The Chicago Blackhawks have six Stanley Cups, 92 years on the ice, and more Twitter and Facebook followers than any other team in the NHL. Meanwhile, the Vegas Golden Knights are making history as the most successful NHL expansion team ever, building a loyal fanbase in the team’s inaugural season.
We wanted to know what would happen if we brought these two teams together off the ice to talk fan engagement and visual storytelling, so we asked Blackhawks Manager of Photography Chase Agnello-Dean and Golden Knights Official Team Photographer Jeff Bottari to take us behind the scenes.
In our on-demand webinar, Winning Fan Engagement with the Chicago Blackhawks and the Vegas Golden Knights, Chase and Jeff shared their top visual storytelling tips and takeaways to inspire your brand’s marketing and creative strategy (and made a few jokes along the way).
Watch the on-demand webinar to learn about:
- Tips for capturing your brand’s stories
- The best equipment, tools and workflow strategies to use
- What kind of photography works to engage fans before, during and after events
Scroll through the Q&A with Chase and Jeff below to get the answers to our questions from the audience, and be sure to tweet any more questions for our experts @getlibris!
Q&A with Blackhawks Manager of Photography Chase Agnello-Dean and Golden Knights Official Team Photographer Jeff Bottari
How do you build trust with players and team staff? How do you get the access you need? What are some tips for doing that?
Chase: For me, you have to be around every day. You can’t just show up and hope that you showing up twice a week makes them comfortable. It’s being there for the good, it’s being there for the bad. And it’s also sometimes shooting some photos that are wildly hysterical that you know shouldn’t go anywhere, and them knowing you’re not going to send them. You’re not going to share them and if they ever need anything, they can get it from you. So it’s the accessibility, and you almost have to wear them down by constantly being there. That’s always been kind of what’s worked for me with these guys.
Photo management — where and how are you storing your photos to allow those who need them to be able to find them easily?
Jeff: We’re all using PhotoShelter here. It’s just one of those things where organization is key and having it all in PhotoShelter and being able to assign contacts to be able to have certain access within the organization, and giving people that should have the access to organize and to store the photos correctly is half the battle. You don’t want to have too many people on it, that can kind of create chaos sometimes so you just want to put the right people in charge – speaking to Chase, I know he’s got a couple people on staff that he can probably trust and manage his archive correctly, and that’s key. It’s giving the right people the right access.
Chase: 100% agree. Not everyone needs access to everything. It just causes problems so find a couple people you really trust and build a system that works around that.
I want to ask about Blackhawks’ red overlay treatment they use on photos on social media. It gives them a very distinctive look. Who made that decision, what’s the workflow, is there a preset?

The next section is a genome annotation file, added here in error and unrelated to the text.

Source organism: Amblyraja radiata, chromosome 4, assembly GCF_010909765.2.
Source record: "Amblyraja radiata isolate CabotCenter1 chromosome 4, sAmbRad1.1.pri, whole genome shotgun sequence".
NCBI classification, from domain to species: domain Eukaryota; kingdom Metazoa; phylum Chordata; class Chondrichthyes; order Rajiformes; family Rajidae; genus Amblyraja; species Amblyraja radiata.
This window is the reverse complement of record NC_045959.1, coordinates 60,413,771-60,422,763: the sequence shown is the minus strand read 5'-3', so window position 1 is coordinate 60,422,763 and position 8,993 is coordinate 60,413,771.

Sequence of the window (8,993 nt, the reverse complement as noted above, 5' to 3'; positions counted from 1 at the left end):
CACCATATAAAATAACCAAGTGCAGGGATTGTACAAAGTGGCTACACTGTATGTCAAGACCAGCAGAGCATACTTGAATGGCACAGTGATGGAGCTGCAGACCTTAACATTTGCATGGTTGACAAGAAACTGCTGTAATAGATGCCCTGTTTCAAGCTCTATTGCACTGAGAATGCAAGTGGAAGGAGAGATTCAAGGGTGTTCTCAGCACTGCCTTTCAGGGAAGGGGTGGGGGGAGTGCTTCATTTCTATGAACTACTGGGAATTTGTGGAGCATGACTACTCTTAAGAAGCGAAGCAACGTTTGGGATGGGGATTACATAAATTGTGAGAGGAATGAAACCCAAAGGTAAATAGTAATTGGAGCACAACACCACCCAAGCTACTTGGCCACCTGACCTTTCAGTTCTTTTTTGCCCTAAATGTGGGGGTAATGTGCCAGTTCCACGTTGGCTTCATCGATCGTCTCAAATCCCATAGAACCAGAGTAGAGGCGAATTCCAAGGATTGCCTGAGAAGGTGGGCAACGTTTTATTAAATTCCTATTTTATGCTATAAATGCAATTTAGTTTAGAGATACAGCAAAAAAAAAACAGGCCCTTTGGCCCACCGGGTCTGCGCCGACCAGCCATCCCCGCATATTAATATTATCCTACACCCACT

Chase: So, at the beginning of the season, our designers and our creative director will all sit down to come up with the theme they want to work with next year and they’ll run it past social and make sure they’re on board with it, and then they build a template. They build a Photoshop template that is a plug and play for our social media staff. And it’s the same kind of template for intermission graphics and for everything else. It’s fairly simple. They get the photos off of the server, they plug them in and off they go.
So the Chicago Blackhawks has 90+ years of photography. The Golden Knights have less than one year. How do the Golden Knights keep their fans engaged with new content all the time?
Jeff: I think it’s a mixture of straight up photo assets, like live in-game or a specific event. If you follow a lot of the Vegas Golden Knights Instagram and Twitter, you’ll see that there are actually some other assets beyond just the straight photos – you know, like Chase showed, too – the design team in-house will come up with certain stories or stats that they want to promote and pre-build, let’s say, a Photoshop file, and they’re basically waiting for photo assets to be kind of the background content for that. Once the photos that they want are chosen, based on whether it’s a victory celebration or whatever the asset may be, they’ll plug it directly into the Photoshop file, create the social media asset that they want, and then promote it right away. So it’s kind of a mixture. Obviously, you have to have a balance, so it depends on your marketing team and the strategies that are put in place, but you don’t necessarily want it to be all photos all the time. Sometimes you need a mix of photo and graphics and text, obviously depending on what strategy you’re pushing for.
Do you have strobes in the arena or do you use natural light?
Chase: I’m on strobes at the United Center.
Jeff: I’m on natural light. The good thing about the new T. Mobile Arena is that the LED lighting is tremendous and it’s brand new, whereas, I’m sure, Chase, if you were to shoot available it would be a lot tougher because of just being in an older building, depending on the lighting situation. Each building is going to be completely unique to the city so it just depends. The newer buildings are better, it’s not always a guarantee. Sometimes I wish I had strobes, but at the same time, the available light is so good that we don’t need it.
Cover photo courtesy of the Chicago Blackhawks.